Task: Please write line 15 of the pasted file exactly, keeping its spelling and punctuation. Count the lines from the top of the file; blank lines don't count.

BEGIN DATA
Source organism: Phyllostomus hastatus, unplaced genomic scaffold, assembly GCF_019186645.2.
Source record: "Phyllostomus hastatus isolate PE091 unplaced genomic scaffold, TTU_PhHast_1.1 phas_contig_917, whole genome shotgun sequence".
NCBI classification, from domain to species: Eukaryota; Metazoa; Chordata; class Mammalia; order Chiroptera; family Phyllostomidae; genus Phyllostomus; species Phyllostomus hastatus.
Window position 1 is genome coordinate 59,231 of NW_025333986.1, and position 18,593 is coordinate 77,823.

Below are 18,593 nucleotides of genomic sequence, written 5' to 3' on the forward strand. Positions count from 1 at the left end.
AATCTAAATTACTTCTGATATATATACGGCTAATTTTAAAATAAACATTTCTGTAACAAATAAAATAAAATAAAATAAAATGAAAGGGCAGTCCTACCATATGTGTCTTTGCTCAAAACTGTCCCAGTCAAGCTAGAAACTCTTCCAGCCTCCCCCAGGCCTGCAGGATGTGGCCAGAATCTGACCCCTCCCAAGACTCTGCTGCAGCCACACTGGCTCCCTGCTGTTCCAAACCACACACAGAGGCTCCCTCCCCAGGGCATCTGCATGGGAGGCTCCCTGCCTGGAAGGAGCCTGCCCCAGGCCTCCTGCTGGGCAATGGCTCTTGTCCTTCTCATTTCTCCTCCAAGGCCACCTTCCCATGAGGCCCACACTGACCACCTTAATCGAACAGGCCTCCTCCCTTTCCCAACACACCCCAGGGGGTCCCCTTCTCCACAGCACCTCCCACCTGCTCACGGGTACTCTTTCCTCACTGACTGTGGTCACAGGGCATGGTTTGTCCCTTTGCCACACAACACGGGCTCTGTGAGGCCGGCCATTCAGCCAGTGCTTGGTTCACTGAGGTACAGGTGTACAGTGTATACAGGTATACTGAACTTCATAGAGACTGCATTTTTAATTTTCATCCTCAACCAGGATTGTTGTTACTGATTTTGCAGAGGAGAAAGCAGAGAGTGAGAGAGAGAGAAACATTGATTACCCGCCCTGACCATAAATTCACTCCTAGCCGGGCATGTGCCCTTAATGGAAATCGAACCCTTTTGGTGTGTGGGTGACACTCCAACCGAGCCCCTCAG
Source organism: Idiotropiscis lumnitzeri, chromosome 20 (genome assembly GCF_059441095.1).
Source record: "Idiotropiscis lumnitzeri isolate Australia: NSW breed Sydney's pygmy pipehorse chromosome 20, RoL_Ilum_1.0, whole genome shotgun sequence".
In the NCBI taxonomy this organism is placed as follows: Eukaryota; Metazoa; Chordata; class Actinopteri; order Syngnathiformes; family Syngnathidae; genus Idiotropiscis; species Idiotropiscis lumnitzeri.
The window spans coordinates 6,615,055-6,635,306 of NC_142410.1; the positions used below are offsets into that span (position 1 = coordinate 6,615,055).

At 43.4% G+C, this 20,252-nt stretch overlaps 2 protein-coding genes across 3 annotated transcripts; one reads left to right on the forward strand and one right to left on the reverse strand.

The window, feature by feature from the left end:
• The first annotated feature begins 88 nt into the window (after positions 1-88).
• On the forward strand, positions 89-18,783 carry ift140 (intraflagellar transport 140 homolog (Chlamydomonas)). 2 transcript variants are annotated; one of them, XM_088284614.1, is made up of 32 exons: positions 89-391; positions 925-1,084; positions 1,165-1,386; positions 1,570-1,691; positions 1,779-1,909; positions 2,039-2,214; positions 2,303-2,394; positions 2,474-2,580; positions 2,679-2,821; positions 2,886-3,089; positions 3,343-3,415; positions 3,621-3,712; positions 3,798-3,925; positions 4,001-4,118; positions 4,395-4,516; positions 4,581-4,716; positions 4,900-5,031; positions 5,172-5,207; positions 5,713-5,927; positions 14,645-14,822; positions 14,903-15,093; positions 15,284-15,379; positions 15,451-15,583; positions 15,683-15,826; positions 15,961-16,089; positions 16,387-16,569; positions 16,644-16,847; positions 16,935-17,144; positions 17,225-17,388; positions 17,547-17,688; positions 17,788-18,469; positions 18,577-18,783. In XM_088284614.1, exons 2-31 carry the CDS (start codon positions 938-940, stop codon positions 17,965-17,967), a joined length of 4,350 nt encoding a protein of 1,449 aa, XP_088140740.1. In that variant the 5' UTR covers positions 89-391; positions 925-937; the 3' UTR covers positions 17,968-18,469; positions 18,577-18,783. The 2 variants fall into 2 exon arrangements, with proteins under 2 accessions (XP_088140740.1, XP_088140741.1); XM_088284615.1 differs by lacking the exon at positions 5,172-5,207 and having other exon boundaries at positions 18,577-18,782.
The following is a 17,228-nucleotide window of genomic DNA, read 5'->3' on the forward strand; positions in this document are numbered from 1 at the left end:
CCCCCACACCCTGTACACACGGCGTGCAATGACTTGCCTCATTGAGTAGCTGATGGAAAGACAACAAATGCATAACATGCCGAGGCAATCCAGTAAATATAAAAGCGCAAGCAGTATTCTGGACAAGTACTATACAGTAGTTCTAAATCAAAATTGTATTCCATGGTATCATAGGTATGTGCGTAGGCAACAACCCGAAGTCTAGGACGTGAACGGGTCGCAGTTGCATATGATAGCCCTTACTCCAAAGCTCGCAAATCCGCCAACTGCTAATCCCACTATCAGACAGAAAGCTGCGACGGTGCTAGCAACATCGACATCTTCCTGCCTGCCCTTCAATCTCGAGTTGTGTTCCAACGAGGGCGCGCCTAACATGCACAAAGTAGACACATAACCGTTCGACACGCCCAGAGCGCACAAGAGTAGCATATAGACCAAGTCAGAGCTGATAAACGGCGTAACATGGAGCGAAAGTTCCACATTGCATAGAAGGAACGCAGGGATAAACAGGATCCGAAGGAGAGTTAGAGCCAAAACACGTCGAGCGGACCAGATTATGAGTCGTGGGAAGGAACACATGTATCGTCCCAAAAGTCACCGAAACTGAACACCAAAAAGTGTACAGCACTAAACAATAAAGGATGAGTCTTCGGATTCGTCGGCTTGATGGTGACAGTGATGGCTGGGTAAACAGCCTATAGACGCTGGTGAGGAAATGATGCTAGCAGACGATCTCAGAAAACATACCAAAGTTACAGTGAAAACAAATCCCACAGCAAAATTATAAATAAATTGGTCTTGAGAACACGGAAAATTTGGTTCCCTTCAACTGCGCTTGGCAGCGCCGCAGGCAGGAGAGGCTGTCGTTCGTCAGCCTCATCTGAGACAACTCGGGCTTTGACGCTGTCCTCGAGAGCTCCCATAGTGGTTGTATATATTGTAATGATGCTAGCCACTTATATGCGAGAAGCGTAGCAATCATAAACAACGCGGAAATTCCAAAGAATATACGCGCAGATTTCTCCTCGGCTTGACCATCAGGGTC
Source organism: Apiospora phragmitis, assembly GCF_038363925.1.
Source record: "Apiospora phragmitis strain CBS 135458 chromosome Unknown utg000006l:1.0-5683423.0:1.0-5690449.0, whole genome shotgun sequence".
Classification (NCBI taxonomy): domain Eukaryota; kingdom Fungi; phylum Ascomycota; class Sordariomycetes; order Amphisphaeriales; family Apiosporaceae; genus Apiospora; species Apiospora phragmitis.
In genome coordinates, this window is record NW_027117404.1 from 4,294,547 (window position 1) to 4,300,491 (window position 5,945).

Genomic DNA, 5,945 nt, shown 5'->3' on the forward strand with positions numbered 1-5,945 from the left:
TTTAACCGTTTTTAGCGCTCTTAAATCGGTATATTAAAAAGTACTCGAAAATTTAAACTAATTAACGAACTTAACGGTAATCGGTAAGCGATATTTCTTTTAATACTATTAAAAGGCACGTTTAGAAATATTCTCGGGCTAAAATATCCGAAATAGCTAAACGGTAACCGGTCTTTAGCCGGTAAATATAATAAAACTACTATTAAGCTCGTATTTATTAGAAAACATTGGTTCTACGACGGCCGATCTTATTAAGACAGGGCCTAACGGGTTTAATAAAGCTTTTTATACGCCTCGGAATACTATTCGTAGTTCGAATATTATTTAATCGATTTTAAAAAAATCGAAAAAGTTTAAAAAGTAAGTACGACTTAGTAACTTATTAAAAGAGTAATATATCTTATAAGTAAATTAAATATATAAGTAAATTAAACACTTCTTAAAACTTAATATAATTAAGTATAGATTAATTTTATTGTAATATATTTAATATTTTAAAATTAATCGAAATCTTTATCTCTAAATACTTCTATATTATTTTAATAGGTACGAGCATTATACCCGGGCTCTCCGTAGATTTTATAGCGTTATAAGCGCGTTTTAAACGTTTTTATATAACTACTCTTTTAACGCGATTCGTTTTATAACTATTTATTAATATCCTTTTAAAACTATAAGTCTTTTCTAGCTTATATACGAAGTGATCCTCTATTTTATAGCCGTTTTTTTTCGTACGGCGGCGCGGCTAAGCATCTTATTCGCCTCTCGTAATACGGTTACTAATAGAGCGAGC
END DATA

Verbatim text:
The following is a 17,228-nucleotide window of genomic DNA, read 5'->3' on the forward strand; positions in this document are numbered from 1 at the left end: